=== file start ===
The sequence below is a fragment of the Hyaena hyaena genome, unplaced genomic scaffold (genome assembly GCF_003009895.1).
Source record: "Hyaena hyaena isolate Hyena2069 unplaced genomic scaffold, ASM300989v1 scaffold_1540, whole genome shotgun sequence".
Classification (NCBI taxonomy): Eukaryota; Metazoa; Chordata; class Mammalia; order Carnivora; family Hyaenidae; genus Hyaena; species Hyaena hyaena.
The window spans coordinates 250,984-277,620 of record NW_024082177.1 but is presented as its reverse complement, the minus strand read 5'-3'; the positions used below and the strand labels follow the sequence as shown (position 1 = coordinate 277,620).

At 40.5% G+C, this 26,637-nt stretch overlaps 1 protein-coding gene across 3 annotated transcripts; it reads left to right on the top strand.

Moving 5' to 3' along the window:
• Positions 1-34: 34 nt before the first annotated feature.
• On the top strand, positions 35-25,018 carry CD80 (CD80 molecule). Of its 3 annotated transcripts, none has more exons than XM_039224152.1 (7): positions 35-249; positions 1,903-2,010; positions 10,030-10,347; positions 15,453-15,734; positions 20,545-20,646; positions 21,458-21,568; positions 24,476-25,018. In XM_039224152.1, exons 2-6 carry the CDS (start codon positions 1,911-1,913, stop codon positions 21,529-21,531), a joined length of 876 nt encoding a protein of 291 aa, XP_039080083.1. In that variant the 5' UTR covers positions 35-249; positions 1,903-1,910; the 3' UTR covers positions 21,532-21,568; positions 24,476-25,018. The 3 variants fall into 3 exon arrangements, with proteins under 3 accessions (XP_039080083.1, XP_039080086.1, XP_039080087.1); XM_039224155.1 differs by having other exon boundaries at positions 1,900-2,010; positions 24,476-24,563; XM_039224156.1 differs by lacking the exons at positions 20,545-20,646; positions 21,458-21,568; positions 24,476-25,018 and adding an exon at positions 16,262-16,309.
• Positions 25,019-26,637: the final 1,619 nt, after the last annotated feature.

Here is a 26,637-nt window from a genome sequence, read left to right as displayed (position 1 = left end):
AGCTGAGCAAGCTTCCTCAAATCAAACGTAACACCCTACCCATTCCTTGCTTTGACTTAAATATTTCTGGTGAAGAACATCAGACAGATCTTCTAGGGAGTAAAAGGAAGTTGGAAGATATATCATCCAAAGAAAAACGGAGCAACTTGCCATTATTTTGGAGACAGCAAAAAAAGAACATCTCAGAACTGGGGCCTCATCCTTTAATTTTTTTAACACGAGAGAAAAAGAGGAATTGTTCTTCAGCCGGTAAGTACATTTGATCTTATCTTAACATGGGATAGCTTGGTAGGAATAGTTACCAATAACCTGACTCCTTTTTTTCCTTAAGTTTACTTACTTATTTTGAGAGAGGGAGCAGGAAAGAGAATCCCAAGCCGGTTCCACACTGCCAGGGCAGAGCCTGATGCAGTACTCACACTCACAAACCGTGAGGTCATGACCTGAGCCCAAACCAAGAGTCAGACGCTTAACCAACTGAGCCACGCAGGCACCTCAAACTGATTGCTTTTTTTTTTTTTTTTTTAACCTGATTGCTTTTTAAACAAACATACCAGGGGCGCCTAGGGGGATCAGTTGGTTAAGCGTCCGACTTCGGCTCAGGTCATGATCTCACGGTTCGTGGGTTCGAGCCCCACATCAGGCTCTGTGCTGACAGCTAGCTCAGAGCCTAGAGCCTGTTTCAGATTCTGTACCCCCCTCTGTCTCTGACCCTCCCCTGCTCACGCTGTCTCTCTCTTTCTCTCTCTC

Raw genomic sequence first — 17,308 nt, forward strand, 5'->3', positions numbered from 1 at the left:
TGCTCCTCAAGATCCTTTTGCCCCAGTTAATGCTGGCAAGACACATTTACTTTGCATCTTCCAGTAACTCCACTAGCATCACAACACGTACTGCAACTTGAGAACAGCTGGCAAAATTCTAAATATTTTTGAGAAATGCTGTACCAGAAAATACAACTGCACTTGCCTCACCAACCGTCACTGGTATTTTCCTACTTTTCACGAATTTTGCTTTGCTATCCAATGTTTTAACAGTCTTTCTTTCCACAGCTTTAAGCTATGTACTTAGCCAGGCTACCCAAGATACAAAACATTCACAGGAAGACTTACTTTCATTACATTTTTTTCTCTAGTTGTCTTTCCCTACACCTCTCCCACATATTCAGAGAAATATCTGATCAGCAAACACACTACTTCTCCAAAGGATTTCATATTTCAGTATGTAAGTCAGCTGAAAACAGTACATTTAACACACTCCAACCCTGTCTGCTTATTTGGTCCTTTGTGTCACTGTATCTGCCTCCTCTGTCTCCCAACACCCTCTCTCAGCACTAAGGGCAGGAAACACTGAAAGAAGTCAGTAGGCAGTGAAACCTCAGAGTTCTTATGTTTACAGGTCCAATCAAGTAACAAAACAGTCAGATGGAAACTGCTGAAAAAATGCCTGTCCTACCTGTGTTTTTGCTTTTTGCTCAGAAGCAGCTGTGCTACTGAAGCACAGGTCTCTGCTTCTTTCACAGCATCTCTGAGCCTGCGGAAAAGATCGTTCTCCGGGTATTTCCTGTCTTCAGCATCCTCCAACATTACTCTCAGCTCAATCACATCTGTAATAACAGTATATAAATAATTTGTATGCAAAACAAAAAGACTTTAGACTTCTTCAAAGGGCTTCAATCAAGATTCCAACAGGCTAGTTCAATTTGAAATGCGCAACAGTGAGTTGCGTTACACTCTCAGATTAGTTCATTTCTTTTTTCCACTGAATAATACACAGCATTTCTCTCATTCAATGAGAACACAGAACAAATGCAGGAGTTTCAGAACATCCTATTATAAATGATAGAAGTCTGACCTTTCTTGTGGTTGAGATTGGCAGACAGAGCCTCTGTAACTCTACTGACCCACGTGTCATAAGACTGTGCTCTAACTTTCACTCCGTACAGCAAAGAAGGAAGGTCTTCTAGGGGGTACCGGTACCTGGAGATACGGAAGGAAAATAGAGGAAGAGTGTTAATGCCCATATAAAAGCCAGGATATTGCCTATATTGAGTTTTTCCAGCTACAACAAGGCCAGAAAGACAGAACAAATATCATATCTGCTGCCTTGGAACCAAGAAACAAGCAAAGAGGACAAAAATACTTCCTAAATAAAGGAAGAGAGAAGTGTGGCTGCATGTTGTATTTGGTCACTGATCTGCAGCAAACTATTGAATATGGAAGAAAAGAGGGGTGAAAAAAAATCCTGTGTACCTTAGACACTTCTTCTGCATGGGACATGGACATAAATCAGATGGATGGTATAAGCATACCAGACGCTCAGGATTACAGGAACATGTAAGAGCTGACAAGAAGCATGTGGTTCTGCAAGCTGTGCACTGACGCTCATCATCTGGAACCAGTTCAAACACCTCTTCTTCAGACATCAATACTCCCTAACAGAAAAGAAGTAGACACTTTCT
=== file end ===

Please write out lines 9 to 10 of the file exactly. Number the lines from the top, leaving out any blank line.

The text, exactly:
• Positions 25,019-26,637: the final 1,619 nt, after the last annotated feature.

Here is a 26,637-nt window from a genome sequence, read left to right as displayed (position 1 = left end):